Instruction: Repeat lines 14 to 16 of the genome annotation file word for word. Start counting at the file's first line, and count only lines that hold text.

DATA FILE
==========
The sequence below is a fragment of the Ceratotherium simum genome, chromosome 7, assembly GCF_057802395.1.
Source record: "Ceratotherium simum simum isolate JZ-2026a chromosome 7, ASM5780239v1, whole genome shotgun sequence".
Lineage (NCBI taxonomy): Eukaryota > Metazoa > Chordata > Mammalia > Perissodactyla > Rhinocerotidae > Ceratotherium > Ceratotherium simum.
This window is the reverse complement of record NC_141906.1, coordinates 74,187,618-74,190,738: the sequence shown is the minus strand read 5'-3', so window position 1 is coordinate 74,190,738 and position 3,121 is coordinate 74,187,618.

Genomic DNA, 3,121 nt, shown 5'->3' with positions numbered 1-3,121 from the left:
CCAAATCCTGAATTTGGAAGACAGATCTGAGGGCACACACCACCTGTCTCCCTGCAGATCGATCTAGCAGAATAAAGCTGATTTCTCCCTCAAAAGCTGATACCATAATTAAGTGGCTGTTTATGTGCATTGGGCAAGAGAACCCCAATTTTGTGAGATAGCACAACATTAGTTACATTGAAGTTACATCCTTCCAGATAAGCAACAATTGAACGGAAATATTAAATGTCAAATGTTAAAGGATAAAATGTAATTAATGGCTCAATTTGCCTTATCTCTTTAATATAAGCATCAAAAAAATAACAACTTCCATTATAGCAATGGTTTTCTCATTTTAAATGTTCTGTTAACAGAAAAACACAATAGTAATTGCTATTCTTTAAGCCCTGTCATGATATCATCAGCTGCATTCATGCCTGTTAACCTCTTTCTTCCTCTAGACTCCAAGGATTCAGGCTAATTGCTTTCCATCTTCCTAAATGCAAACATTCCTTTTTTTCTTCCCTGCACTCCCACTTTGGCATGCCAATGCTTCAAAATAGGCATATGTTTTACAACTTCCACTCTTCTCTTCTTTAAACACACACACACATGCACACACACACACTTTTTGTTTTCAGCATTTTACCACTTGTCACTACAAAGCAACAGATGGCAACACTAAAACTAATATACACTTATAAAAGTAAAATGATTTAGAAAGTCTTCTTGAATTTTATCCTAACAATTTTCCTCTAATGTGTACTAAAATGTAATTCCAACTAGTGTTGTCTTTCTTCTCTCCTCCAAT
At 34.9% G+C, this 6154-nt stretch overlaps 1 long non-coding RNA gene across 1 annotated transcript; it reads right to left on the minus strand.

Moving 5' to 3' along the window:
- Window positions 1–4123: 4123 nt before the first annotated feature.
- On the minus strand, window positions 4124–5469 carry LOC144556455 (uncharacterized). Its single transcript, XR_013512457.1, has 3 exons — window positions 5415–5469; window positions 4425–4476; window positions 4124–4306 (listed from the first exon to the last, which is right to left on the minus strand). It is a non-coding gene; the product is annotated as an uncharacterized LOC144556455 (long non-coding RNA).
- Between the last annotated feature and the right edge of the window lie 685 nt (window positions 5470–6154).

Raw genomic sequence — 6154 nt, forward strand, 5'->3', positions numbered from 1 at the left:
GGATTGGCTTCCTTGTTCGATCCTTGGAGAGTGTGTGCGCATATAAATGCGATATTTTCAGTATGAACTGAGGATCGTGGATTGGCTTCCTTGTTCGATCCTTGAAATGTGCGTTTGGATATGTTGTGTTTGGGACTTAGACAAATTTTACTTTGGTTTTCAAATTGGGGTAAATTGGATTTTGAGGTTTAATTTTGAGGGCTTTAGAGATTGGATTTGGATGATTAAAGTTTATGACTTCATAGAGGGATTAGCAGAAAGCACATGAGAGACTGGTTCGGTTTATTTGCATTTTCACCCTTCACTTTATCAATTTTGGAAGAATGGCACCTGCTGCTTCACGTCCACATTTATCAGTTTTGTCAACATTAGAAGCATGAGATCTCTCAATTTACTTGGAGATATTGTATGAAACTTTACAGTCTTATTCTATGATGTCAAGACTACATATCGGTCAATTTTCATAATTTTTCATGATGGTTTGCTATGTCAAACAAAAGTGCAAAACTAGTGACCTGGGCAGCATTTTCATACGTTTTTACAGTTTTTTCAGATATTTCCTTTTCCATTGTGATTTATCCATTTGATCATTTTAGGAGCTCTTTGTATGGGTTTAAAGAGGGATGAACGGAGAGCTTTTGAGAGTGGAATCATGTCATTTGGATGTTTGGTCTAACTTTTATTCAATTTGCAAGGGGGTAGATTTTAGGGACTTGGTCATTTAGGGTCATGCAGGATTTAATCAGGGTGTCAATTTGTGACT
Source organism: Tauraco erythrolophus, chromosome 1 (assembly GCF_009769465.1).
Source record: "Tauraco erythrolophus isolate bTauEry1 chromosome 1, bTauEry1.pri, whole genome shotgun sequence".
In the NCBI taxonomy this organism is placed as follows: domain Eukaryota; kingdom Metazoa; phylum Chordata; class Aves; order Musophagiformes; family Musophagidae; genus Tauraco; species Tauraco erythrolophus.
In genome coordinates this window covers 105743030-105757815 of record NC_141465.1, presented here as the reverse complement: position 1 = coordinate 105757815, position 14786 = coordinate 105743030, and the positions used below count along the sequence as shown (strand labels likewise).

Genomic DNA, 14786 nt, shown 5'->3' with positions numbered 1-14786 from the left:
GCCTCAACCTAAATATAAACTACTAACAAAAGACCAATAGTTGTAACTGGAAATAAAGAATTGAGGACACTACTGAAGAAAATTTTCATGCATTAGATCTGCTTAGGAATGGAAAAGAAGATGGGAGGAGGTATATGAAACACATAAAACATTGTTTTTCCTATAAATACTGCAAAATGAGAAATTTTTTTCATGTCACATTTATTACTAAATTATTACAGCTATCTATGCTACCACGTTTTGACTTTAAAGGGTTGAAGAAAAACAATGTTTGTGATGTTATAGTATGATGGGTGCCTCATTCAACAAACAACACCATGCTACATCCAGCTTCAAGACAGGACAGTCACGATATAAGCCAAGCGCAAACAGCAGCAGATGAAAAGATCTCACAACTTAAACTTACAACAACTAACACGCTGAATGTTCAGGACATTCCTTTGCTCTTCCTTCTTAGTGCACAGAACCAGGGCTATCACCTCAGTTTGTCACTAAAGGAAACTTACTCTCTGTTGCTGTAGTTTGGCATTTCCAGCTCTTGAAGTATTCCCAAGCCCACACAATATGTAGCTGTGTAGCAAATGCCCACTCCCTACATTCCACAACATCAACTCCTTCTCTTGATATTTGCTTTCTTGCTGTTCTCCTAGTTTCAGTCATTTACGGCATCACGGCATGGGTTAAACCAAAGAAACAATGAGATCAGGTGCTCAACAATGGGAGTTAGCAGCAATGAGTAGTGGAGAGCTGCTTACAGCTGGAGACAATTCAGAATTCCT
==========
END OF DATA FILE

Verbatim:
Source organism: Tauraco erythrolophus, chromosome 1 (assembly GCF_009769465.1).
Source record: "Tauraco erythrolophus isolate bTauEry1 chromosome 1, bTauEry1.pri, whole genome shotgun sequence".
In the NCBI taxonomy this organism is placed as follows: domain Eukaryota; kingdom Metazoa; phylum Chordata; class Aves; order Musophagiformes; family Musophagidae; genus Tauraco; species Tauraco erythrolophus.